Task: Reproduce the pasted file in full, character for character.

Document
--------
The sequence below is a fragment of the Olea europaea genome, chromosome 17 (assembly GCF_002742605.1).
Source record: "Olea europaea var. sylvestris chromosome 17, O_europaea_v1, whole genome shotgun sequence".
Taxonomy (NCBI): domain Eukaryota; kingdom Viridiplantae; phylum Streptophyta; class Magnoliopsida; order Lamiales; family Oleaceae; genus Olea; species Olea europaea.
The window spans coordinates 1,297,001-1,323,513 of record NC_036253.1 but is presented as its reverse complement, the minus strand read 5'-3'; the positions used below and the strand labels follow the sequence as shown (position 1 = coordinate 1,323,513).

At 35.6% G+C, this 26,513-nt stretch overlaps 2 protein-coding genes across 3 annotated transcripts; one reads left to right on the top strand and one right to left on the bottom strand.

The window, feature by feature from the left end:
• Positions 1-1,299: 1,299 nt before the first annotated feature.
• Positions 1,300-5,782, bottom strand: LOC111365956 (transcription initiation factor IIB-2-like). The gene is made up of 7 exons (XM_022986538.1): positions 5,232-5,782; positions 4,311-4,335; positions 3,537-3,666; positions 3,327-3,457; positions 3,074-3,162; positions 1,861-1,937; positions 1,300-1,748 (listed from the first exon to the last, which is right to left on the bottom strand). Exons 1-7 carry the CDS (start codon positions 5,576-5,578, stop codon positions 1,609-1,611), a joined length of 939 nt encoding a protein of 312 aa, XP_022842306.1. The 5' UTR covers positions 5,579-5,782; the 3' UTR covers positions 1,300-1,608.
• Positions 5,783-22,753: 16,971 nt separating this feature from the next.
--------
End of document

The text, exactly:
The sequence below is a fragment of the Olea europaea genome, chromosome 17 (assembly GCF_002742605.1).
Source record: "Olea europaea var. sylvestris chromosome 17, O_europaea_v1, whole genome shotgun sequence".
Taxonomy (NCBI): domain Eukaryota; kingdom Viridiplantae; phylum Streptophyta; class Magnoliopsida; order Lamiales; family Oleaceae; genus Olea; species Olea europaea.
The window spans coordinates 1,297,001-1,323,513 of record NC_036253.1 but is presented as its reverse complement, the minus strand read 5'-3'; the positions used below and the strand labels follow the sequence as shown (position 1 = coordinate 1,323,513).

At 35.6% G+C, this 26,513-nt stretch overlaps 2 protein-coding genes across 3 annotated transcripts; one reads left to right on the top strand and one right to left on the bottom strand.

The window, feature by feature from the left end:
• Positions 1-1,299: 1,299 nt before the first annotated feature.
• Positions 1,300-5,782, bottom strand: LOC111365956 (transcription initiation factor IIB-2-like). The gene is made up of 7 exons (XM_022986538.1): positions 5,232-5,782; positions 4,311-4,335; positions 3,537-3,666; positions 3,327-3,457; positions 3,074-3,162; positions 1,861-1,937; positions 1,300-1,748 (listed from the first exon to the last, which is right to left on the bottom strand). Exons 1-7 carry the CDS (start codon positions 5,576-5,578, stop codon positions 1,609-1,611), a joined length of 939 nt encoding a protein of 312 aa, XP_022842306.1. The 5' UTR covers positions 5,579-5,782; the 3' UTR covers positions 1,300-1,608.
• Positions 5,783-22,753: 16,971 nt separating this feature from the next.